AA’s loyalty points policy undermines agents, ACTA says

ACTA says that American Airlines’ policy on loyalty points “undermines the critical role of travel agencies and advisors in the industry value chain,” while its policy on New Distribution Capability usage thresholds are ‘not feasible.’

In February 2024, American Airlines announced that effective May 1, 2024, only direct bookings with American Airlines and selected partner airlines, along with a specific list of ‘preferred travel agencies’ would qualify for earning traveller loyalty points.

While ACTA responded at that time, it has now issued a further statement in which ACTA president Wendy Paradis makes it clear that the association “strongly opposes American Airlines’ decision to block loyalty points earnings for bookings made through ‘non-preferred’ channels effective May 1, 2024. This move directly restricts consumer choice and undermines the critical role of travel agencies and advisors in the industry value chain.”

Paradis states that: “By tying loyalty rewards to direct bookings or bookings through a limited number of preferred agencies, American Airlines is severely limiting the channels through which consumers can earn loyalty points. This decision will inevitably steer customers away from travel agencies and advisors who are uniquely positioned to advocate for their interests and provide comprehensive, competitive travel options.”

ACTA’s president points out that: “Consumers depend on travel agencies and advisors to provide expert guidance, unbiased advice, and a wide array of travel options tailored to their individual needs and preferences. Restricting the ability to earn loyalty points through these channels will undoubtedly disadvantage consumers who value booking through their trusted travel partners.”

And she adds that “this decision will have far-reaching consequences for the openness and competitiveness of the travel marketplace. By leveraging its position to restrict consumer choice, American Airlines is engaging in practices that will lead to higher prices, stifled innovation, and a less dynamic travel industry.”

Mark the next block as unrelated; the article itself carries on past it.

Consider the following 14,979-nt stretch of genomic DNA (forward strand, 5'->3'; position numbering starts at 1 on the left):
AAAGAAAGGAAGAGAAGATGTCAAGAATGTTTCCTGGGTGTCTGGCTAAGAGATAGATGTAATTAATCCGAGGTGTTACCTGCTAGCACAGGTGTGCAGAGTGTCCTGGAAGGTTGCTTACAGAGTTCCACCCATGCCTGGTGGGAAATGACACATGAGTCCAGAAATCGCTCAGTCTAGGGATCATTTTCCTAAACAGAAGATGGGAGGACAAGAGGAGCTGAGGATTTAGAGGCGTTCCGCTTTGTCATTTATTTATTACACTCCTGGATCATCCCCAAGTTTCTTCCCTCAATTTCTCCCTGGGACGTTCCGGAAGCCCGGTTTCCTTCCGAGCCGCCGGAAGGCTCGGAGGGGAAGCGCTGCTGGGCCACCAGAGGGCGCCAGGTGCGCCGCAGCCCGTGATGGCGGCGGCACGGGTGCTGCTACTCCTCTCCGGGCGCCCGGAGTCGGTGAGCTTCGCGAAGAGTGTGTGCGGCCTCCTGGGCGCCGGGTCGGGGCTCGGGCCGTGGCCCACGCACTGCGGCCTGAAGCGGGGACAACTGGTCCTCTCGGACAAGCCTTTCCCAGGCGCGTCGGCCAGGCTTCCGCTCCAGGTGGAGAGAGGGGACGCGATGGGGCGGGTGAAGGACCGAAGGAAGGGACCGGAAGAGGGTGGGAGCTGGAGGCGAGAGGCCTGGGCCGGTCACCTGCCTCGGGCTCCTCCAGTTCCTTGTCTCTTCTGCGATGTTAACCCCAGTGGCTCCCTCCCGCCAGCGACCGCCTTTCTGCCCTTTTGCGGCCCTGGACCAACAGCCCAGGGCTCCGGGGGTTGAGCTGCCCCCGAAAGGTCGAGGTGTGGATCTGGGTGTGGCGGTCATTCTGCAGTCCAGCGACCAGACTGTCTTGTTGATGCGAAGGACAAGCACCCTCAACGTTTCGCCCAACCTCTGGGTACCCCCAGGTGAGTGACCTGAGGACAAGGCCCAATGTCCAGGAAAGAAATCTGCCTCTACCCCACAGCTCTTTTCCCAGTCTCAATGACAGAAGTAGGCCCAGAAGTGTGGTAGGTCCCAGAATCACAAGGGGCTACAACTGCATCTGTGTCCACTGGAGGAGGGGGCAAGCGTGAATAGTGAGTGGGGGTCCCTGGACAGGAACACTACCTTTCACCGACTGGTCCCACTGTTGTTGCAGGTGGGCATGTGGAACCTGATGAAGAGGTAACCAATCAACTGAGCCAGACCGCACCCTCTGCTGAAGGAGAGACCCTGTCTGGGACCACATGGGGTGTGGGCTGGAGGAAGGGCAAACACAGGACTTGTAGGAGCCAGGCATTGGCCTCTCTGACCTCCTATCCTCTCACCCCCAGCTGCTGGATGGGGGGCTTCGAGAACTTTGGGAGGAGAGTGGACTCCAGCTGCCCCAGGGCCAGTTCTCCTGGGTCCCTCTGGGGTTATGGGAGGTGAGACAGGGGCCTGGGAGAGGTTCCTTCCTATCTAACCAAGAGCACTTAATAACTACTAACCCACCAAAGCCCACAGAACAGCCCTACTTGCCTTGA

‘Grave concerns’ about AA’s NDC policy

As for American’s NDC policy, Paradis argues that “American Airlines’ attempt to force the adoption of New Distribution Capability (NDC) on the travel industry will have severe unintended consequences for travel agencies, advisors, and consumers.”

“While ACTA recognizes the potential benefits of NDC and supports technological advancements in the travel industry,” ACTA’s president says that the association has “grave concerns about the way American Airlines is implementing this change.”

In fact, Paradis argues that “the requirements set by American Airlines for agencies to achieve ‘preferred’ status are excessively stringent and fail to consider the diverse capabilities and resources of travel agencies across the country.”

She continues: “The expectation of a 30% NDC usage threshold by April 21, 2024, and 70 per cent by April 30, 2025, is simply not feasible for many travel agencies and advisors, particularly smaller independent businesses, to meet within the specified timeframe. This move will disproportionately impact agencies that lack the technological infrastructure or resources to comply with these onerous requirements.”

ACTA appeals to AA to reconsider policies

Paradis urged American Airlines to reconsider its decision and engage in a meaningful dialogue with the retail travel community to find a more balanced approach to NDC implementation and loyalty program changes.

“We firmly believe that any changes must be a collaborative process that considers the needs and concerns of all stakeholders, rather than a unilateral mandate,” Paradis said. “Our organization remains steadfast in its commitment to working with all parties involved to develop solutions that promote innovation, efficiency, and customer satisfaction while maintaining a fair and competitive marketplace.”

“However,” Paradis cautioned, “we vehemently oppose any action that disregards the interests of travel agencies, advisors, and consumers. Only by working together can we forge a path forward that protects consumer choice, embraces technological advancements, and ensures a thriving and competitive travel industry for all Canadians.”